There has been a shift “from a world in which beliefs held believers to one in which believers hold beliefs"
This is a quote from one of the best books I have read on consumerism and religious belief, by Vincent Miller, 'Consuming Religion' (p90). It's a quote I often reference when teaching theology students about the nature, process and relationship of people to beliefs.
The force of it still hits me every-time I use it, and reflect on it. And I'm pondering it again today, as I have been doing some more reading about the nature, and process of belief, in our western consumer culture.
To be an individual used to be about the capacity to have beliefs, things external to you, truths and realities that lay claim to your life, and form you, and for you come alive to them and live them out, to embody them.
When we meet someone who literally has beliefs that hold them, our material secular liberal society cries ' fundamentalist'. We live in a world that seems to see believing deeply in something a priori (something independent of and prior) to ourselves as dangerous, and then fosters an alternative relationship to beliefs, where we are trained, encouraged, and nurtured to believe in nothing deeply.
Except ourselves, our self creation (autopoesis), that the only thing to believe in deeply is that it is wrong to believe in anything deeply, that all believes are a lifestyle choice, personal, and relative.
Our strongest belief, is that it is we, the believer that holds beliefs, not beliefs that hold us.
Apatheism If Christians are annoyed by people's apathy to beliefs, take heart that apatheism, annoys vigorous atheists just as much. Apatheism, is where the issue of God is met with a 'shrug of indifference', or as Charles Matthewes describes it, 'Apatheism is the theological stance of all those people who have grown up in our culture religiously tone-deaf'.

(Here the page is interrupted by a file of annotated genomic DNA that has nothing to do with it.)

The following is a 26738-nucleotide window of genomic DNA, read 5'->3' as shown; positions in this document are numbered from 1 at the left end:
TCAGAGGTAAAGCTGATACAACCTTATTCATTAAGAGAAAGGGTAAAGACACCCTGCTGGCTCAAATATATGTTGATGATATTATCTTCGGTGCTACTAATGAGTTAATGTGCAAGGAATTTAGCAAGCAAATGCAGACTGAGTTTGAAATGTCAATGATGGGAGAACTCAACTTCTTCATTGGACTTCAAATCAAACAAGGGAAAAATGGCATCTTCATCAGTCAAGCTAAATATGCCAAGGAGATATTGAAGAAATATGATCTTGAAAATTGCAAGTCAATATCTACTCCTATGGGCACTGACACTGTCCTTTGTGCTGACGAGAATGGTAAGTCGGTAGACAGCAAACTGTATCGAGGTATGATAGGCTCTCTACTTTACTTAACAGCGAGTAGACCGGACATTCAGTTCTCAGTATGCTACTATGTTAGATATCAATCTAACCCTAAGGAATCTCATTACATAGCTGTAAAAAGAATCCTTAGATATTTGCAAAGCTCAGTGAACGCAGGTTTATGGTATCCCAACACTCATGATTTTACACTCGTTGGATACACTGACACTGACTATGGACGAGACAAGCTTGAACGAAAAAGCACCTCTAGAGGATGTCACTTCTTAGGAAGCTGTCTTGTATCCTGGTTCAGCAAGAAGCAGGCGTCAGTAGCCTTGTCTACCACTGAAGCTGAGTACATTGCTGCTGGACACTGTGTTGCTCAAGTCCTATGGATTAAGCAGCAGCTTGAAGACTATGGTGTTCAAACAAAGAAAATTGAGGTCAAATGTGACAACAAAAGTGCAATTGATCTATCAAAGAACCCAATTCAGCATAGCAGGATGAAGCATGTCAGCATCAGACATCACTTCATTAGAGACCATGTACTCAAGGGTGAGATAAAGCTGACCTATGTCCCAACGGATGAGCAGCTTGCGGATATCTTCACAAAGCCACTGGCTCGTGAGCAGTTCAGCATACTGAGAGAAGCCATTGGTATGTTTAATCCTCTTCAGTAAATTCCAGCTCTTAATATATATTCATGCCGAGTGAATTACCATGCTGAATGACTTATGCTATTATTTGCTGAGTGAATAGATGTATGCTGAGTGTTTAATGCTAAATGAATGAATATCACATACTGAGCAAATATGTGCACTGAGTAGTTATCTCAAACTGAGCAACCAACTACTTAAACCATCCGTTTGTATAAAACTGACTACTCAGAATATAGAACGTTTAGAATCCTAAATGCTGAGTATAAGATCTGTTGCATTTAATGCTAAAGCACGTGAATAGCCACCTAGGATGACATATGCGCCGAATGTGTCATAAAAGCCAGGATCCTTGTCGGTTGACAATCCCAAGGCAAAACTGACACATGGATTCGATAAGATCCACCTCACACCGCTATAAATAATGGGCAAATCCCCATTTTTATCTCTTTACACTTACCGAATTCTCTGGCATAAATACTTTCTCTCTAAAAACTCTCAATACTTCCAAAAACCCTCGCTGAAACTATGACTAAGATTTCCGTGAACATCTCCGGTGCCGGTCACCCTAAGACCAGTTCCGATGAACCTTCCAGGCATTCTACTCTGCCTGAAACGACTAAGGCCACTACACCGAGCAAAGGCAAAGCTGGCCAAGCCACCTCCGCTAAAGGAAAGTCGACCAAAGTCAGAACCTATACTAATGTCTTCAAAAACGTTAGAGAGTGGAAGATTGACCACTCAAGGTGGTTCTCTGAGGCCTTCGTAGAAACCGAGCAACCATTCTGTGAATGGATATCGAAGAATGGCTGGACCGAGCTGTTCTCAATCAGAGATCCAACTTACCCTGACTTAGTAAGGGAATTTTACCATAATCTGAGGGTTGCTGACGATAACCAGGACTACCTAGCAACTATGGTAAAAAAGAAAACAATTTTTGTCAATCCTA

Apathy towards belief is not an exclusive response to Christian beliefs, it is a way of believing shared by most of western liberal secularism.
Flexidoxy And when religion becomes a lifestyle option, a matter of 'preference', where we chose what we want to believe, and ignore what we don't, the filter for what should believed is based on individual choice, and anything else is seen as abusive, and controlling.
So What? So apatheism, undermines real human identity, because it makes us unable to even be bothered with beliefs at all. Whilst flexidoxy enables us to be passionate and committed, to what ever we currently choose to belief in, with no solid identity. An identity built on shifting sand.
So whilst modernity held us captive to it's systems of 'knowing', so much so, that we were forced into beliefs and identity by institutions, the pendulum has swung the other way, where we are on a continual quest to find ourselves, and are unable to have any extra subjective-commitments, to find ourselves in others, and any organisation/community/tribe/network etc.
For all the benefits of unmasking the certitude and arrogance of modernity, there is a crises of believing in the post-modern world, and the separation of beliefs from practice, of knowing from being and doing.
There is nothing new in these two extremes of certitude and uncertainty about beliefs. We see it in the 4th and 5th century AD, with Augustine and the Donatists and Pelagians.
In the Donatists we might see as our modern fundamentalists, where beliefs were black and white and determinative of our standing with God and his people, and led to exclusion. Pelagianism on the other hand, is alive and well today, where it is us the believer, our will, where we are free to choose all we believe.
How Christian's navigate and reconnect knowing, being and doing, might be the greatest challenge the 'church' faces in our emerging culture. Within this problem of belief might be the reason we find it so hard to form any concrete missional churches, that have any real world traction at all.
How we do that, well that's something for another post.